As I said in my Fogassa d’Ontinyent post, I have been trying to locate the “proper” recipe for this for a few years already.
I think I started searching for a recipe in 2018, as November approached and I desperately wanted to eat a fogassa but could not visit Spain for multiple reasons. And I thought: Well, it is “only” a sweet bun, so it can’t be that hard to find a recipe for it, right?
Well, turns out that it can!
Continue reading “The quest for the perfect fogassa d’Ontinyent”
I love skeletons and skulls and spooky things in general (think Scooby Doo and Victorian horror novels level of scariness), so I always get very excited about the idea of baking things in that theme.
The more I learn about this, the more I realise there are a lot of traditional goods that were also baked in commemoration of the loved (but dead) people. All of these things look very interesting to me but I have no time to tackle all of them at the same time.
So I decided to make a list! Maybe it gives you ideas. Show me your pictures!
Continue reading “Spooky things to bake around Halloween”
After my first attempt at a Pa de Sant Antoni and realising that it was sweeter than I remembered it, I decided to develop a recipe for a savoury version.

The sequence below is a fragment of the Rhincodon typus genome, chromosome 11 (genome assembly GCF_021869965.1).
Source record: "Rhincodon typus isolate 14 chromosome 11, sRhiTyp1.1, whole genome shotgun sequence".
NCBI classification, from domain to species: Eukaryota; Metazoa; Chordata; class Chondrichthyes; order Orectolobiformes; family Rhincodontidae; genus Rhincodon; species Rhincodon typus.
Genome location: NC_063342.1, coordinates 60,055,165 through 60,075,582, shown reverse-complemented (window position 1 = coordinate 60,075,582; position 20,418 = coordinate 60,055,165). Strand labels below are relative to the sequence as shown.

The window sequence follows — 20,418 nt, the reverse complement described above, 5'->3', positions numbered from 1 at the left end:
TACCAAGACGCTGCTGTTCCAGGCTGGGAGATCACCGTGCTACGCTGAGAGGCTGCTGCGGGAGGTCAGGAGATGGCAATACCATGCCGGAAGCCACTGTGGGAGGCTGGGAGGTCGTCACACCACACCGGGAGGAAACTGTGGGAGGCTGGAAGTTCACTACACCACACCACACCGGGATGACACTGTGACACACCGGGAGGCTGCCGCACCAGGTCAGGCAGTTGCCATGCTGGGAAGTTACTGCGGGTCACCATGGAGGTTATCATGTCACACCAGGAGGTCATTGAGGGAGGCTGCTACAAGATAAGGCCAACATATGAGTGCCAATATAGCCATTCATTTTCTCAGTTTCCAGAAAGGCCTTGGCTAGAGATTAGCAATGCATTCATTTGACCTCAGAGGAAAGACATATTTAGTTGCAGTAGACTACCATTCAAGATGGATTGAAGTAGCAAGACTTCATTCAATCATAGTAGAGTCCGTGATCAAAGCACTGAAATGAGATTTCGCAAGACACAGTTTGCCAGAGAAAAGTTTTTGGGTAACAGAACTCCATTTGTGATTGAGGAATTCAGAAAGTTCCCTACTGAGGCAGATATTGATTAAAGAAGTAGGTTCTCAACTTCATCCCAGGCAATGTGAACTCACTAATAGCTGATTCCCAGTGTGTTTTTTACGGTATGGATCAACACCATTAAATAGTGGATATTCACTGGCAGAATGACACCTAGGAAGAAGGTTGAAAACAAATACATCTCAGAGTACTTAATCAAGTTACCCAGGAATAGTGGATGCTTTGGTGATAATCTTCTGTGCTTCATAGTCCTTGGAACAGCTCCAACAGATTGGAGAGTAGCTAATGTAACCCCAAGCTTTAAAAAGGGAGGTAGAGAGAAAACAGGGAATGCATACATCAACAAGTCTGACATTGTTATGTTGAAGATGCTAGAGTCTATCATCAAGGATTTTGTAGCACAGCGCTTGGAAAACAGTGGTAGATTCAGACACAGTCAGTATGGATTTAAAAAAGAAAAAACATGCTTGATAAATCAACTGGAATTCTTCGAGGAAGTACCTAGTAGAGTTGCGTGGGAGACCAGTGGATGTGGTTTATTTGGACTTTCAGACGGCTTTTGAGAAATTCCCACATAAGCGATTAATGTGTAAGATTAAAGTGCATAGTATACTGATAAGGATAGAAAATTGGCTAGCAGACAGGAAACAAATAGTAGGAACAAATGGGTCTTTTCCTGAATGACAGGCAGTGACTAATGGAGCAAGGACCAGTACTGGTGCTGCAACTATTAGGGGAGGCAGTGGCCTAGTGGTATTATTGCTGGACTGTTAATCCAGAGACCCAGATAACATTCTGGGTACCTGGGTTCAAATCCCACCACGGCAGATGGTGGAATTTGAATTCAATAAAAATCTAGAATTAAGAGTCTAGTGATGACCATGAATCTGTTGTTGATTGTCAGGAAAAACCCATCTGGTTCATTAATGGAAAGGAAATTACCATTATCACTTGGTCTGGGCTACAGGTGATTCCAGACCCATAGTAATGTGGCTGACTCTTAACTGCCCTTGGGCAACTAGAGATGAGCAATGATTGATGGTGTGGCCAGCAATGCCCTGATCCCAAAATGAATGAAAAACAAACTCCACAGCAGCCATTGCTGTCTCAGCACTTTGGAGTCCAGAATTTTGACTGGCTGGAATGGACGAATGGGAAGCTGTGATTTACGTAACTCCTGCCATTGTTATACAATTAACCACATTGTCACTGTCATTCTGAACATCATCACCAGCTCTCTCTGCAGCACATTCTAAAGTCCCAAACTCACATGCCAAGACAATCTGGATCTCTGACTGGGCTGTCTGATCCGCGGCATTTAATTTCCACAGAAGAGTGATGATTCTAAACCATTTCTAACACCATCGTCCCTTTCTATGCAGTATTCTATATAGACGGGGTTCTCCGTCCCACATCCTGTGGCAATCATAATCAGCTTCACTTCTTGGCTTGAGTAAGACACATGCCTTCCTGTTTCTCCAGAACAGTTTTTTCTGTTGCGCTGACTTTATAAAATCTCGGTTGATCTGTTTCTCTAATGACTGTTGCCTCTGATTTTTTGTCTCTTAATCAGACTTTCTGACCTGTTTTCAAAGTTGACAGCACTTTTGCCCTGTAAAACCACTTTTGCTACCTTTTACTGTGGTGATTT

I was also really determined that it had to be a plaited bread, which inevitably forces you to use a less wet dough so you can handle and shape it without losing your wits.
The result, once baked, has less definition in the plait than I’d like, but I am very pleased with the bread itself nonetheless. The crumb was quite open, and the anise flavour was there to give it the air of an special bread. I also practiced “painting” the surface with water to give it a smoother surface, and it worked! It felt a bit like biting into a brioche. Quite interesting!
Continue reading “Pa de Sant Antoni (savoury, with sourdough)”
While the Fallas festival in Valencia is quite well-known, the Sant Antoni (Saint Anthony)’s celebrations are less flamboyant, more inward looking. A domestic affair, say, for the locals and by the locals.
Happening around the 17th of January, it is a very unassuming celebration: there is a parade where people bring their animals to church to get a blessing, there will be a small market called “porrat” with stalls selling, amongst other yummy things, delicious nuts, figs and confectionery based on those (which are also called “porrat”), and finally one or more bonfires will burn and light up the dark January night, spreading the aroma of pine wood all around the neighbourhood.
All good things!
Continue reading “Pa de Sant Antoni (Saint Anthony’s bread)”
We resorted to two types of ‘classics’ this week:
- the known classics: the dishes we like and who never disappoint
- the new classics: classic dishes we’ve eaten in restaurants, but not made ourselves before
It was a really good break from the extremely anxiety inducing messaging coming from the pinnacle of ineptitude hanging out in number 10…
🙄 *collective eye roll* 🙄
In other news, the local shops seem to have gone back to pre-lockdown and pre-stockpiling stock levels. They even had eggs! And toilet paper! But it is still very stressful to go to the shops.
Continue reading “Self isolation, week 8: the known classics, the new classics”